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Scientists say the Cavendish banana's days are numbered.
The Plate

Yes, We May Have No (Cavendish) Bananas

There are hundreds of varieties of bananas, but most of them don't travel well. That may have to change.

Around the world, millions of people start their day with a banana—in cereal or porridge; as fritters; or blended into a smoothie or licuado. If you're really lucky, you might end your day with one, too, fried in hot oil, cooked into custard, or topped with ice cream and chocolate sauce.

And bananas aren't just treats. In many parts of the world, bananas are a primary source of nutrition. But the fact is, in places where bananas arrive on container ships, they're cheap, widely available, and often taken for granted.

But perhaps not for long. Nearly all the world's bananas produced for export are of a single variety, the Cavendish, and its days may be numbered.

That's because one of the traits that's made the Cavendish the world's most popular banana is also its achilles heel: it's seedless, and therefore sterile. Farmers must clone each plant, resulting in a lack of genetic diversity that leaves the world's, er, top banana highly vulnerable to disease.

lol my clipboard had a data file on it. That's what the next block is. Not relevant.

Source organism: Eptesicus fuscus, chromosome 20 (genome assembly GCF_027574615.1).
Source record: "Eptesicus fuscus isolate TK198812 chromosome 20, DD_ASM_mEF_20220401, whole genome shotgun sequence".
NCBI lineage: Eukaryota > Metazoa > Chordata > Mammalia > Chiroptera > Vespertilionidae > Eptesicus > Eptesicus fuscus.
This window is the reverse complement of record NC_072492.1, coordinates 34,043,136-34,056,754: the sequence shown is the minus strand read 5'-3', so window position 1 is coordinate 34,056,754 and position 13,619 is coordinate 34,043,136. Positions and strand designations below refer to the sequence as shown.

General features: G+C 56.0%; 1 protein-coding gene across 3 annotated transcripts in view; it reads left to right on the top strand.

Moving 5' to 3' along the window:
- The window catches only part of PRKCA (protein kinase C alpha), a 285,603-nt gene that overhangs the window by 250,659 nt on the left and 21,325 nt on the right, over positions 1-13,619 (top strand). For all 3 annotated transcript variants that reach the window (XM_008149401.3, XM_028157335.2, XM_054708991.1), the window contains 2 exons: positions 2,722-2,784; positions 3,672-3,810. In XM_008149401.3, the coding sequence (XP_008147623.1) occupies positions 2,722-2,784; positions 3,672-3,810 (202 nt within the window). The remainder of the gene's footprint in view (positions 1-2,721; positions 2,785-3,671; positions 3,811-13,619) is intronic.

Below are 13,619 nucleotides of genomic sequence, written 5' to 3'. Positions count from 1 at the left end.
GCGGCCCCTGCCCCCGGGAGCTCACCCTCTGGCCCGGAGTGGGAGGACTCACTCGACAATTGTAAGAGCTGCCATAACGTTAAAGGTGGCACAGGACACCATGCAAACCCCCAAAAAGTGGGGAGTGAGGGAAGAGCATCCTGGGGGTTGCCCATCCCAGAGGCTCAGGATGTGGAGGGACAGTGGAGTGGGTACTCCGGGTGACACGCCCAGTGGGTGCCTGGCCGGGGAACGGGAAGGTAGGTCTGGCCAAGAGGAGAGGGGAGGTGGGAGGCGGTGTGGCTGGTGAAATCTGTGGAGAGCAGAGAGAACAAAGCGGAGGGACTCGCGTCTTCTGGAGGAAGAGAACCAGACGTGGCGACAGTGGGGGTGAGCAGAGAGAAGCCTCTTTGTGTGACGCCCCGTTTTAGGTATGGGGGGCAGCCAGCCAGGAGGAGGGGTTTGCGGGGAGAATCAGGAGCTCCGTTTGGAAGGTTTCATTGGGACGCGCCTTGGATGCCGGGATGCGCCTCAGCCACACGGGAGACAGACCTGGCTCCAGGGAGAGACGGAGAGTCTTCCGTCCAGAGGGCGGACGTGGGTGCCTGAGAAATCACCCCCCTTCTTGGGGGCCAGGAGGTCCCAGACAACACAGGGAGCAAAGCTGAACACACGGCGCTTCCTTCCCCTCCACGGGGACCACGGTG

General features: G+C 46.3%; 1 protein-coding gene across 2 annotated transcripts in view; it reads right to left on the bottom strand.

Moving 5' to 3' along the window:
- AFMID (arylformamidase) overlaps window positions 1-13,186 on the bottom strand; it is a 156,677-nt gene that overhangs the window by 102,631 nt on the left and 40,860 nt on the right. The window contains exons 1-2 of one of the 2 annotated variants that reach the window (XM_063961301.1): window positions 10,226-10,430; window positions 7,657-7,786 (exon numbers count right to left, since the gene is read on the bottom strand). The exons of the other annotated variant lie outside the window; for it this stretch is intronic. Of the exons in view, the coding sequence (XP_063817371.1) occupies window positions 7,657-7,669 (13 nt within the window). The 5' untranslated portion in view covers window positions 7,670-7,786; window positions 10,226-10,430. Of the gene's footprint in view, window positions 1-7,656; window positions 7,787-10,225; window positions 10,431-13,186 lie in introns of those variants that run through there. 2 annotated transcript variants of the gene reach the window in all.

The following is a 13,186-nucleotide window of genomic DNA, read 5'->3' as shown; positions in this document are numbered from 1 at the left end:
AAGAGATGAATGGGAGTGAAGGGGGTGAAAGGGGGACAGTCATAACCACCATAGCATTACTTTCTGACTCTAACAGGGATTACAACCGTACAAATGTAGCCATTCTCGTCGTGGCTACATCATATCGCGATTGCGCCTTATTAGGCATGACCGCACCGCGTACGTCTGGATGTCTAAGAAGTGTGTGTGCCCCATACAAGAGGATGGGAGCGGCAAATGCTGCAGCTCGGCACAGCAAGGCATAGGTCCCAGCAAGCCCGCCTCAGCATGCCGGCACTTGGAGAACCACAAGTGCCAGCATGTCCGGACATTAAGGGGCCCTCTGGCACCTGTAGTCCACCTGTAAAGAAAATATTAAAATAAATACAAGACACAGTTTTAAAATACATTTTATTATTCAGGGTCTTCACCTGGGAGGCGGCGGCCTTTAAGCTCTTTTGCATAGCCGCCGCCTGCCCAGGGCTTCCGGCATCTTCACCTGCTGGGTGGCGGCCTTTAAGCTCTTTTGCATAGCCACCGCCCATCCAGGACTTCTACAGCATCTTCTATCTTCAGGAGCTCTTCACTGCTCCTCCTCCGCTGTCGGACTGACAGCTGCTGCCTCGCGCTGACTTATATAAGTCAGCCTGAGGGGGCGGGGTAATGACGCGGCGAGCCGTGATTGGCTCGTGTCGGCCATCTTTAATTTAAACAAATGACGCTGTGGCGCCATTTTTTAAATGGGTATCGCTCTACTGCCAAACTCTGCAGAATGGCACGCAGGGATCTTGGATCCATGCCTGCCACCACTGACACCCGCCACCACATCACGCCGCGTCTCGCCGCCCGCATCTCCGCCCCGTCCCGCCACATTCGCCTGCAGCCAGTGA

And that's precisely what's happened. A strain of a fungus that wiped out the Cavendish's predecessor, the Gros Michel, in the 1950s, is on the move. Monocropping has enabled Fusarium wilt to spread across Asia and parts of Africa, and the fungus is now wilting banana plants in Australia. It has not yet struck Ecuador, the world's top banana exporter, but scientists say that it's only a matter of time. And another fungus, Black Sigatoka, has already ravaged banana farms across the Caribbean.

But while this may mean the end of the Cavendish, it doesn't mean no more bananas. Hundreds of varieties of bananas are grown and consumed locally in the tropics and subtropics. They're big and small; slender and stubby; sweet and starchy; red, brown, and purple. However, some of these are too perishable to export, and wild varieties are often undesirable or even inedible because they're chock full of seeds.

Researchers hope working with these diverse cultivars and the wild varieties can help them develop bananas that are more disease-resistant and hardy enough for mass production. You can read more about these efforts here, here, and here.

While you're at it, take a look at some of our favorite photos of bananas and the people who grow, sell, and prepare them, courtesy of our Your Shot community.

Note: This post was originally published Jan. 18.